Report

Iran Claims Saudi Airstrike Hit Embassy in Yemen

Iranian press reports are claiming that an airstrike carried out by the Saudi-led coalition struck the Iranian embassy in Sanaa, Yemen, in what would be the most significant escalation of tensions between Iran and Saudi Arabia in their recent spat. The attack has not been independently verified. Other signs of tension between the two countries ...

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Iranian press reports are claiming that an airstrike carried out by the Saudi-led coalition struck the Iranian embassy in Sanaa, Yemen, in what would be the most significant escalation of tensions between Iran and Saudi Arabia in their recent spat. The attack has not been independently verified.

Other signs of tension between the two countries and their allies have emerged in the past day. Today, Iran announced that it would ban the import of Saudi goods for sale in the country. Meanwhile, Qatar and Djibouti have joined diplomatic protests against Iran in solidarity with Saudi Arabia. On Wednesday, Djibouti announced that it was breaking diplomatic ties and Qatar said it would recall its ambassador from Tehran. Saudi allies have downgraded or broken ties with Iran since Saudi Arabia announced it was severing relations with Tehran on Sunday.

Large Truck Bomb Targets Libyan Police Academy

At least 50 people were killed and 127 injured in a truck bomb attack targeting a police academy located on a military base in Zlitan, Libya. The country’s Tripoli-based government, which is not internationally recognized, has declared a state of emergency and is bringing the wounded to hospitals in Tripoli and Misrata for treatment. Meanwhile, a fire at an oil facility at Ras Lanuf has spread to five storage tanks. The fire was started during attacks by Islamic State fighters on the oil facilities at Ras Lanuf and Es Sider on Monday and Tuesday; nine guards were killed and more than 40 others injured.

Headlines

  • The government of Bahrain claimed that it arrested a terrorist cell with ties to Lebanese-based Hezbollah and the Iranian Revolutionary Guard Corps that was plotting bomb attacks, though experts were skeptical of the report’s’ veracity.

 

  • Two Yemeni men who were captured in Afghanistan and held by the United States without charge at Guantanamo Bay will be resettled in Ghana; the men were deemed to not be a threat and cleared for release in 2009, but the government of Ghana said the men would be monitored as a security precaution.

 

  • Masked gunmen opened fire on an Israeli tour bus in Cairo but no people were injured; the Egyptian Interior Ministry said one attacker has been arrested, though approximately 20 people were involved in the attack, which they have blamed on Muslim Brotherhood-affiliated militants.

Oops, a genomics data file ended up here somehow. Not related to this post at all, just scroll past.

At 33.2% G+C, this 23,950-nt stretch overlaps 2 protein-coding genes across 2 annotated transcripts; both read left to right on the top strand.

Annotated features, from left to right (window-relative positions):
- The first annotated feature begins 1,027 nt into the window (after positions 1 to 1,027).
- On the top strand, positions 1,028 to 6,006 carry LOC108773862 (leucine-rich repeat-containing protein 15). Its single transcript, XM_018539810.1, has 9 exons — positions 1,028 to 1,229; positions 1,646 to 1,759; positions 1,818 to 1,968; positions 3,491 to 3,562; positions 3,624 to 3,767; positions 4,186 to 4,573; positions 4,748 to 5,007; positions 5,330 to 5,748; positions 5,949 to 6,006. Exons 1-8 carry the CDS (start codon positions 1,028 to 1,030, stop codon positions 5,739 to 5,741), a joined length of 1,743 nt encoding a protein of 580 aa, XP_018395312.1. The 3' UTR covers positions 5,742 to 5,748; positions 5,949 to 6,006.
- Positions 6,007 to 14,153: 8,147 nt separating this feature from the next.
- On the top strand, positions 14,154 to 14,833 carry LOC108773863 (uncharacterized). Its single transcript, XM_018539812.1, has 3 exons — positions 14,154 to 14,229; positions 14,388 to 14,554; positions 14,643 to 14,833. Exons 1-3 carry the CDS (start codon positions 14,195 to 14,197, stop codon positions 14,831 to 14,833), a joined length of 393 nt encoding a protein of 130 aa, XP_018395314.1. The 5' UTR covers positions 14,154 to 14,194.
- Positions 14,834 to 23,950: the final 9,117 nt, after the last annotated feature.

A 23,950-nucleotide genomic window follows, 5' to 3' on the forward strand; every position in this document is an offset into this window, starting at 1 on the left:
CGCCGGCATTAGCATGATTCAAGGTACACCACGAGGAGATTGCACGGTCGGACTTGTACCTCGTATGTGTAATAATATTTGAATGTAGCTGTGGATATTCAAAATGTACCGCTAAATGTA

• Syrian opposition leaders have told U.N. officials that they will not participate in upcoming peace talks unless the Assad regime lifts its siege of the town of Madaya, where 10 people have died of starvation in recent weeks and many more are at risk from severe malnutrition.

 

  • For the second consecutive year, Egyptian President Abdel Fattah al-Sisi attended mass for the Coptic celebration of Christmas; in remarks at Saint Mark’s Orthodox Cathedral in Cairo, he described religious diversity and tolerance as part of “God’s norms of life.”

Arguments and Analysis

West needs a balanced approach in Saudi-Iran escalation” (Ellie Geranmayeh, European Council on Foreign Relations)

“Going forward it will be crucial for the West to safeguard the Syrian talks. This is the battleground where any further escalation for Saudi Arabia and Iran will have greatest ripple effects across the region and into Europe. The Syrian negotiations are also important to preserve as the only existing political track accompanying the military dimension of the conflict. At this stage, Iran and Saudi Arabia are likely to base their strategy on short-term reactionary measures. Iran and Saudi Arabia must be reminded that any one party should not be able to spoil this multilateral process and that diplomatic space must be maintained with all parties. If either side does become the spoiler, it will be seen as doing so on a post-facto justification for a position they had already decided and would have taken as soon as an apt pretext arose.”

 

A History of Missed Opportunities: Yemen and the GCC” (Farea Al-Muslimi, Carnegie Endowment for International Peace)

“For all their infighting, many Yemenis who view closer integration with the rest of the Arabian Peninsula as their best hope of stability and economic development share the dream of membership in the GCC. While this is not currently realistic due to the civil war and Yemen’s lack of a functioning central government, a peaceful Yemen firmly linked to its neighbors would be the surest way to fill the security vacuum that has long plagued the southwestern corner of the Arabian Peninsula. If they truly want to help the Yemeni people and restore a government in Sanaa that would not be exclusively dependent on Tehran, the Gulf Arab nations need to act upon these shared interests. By offering a credible and realistic road map to GCC membership for a stabilized postconflict Yemen, the GCC states can provide Yemenis with a glimpse of a better future, create hope for economic recovery, and facilitate a peace deal that would serve both Yemen and the Gulf region as a whole.”

-J. Dana Stuster

FAYEZ NURELDINE/AFP/Getty Images

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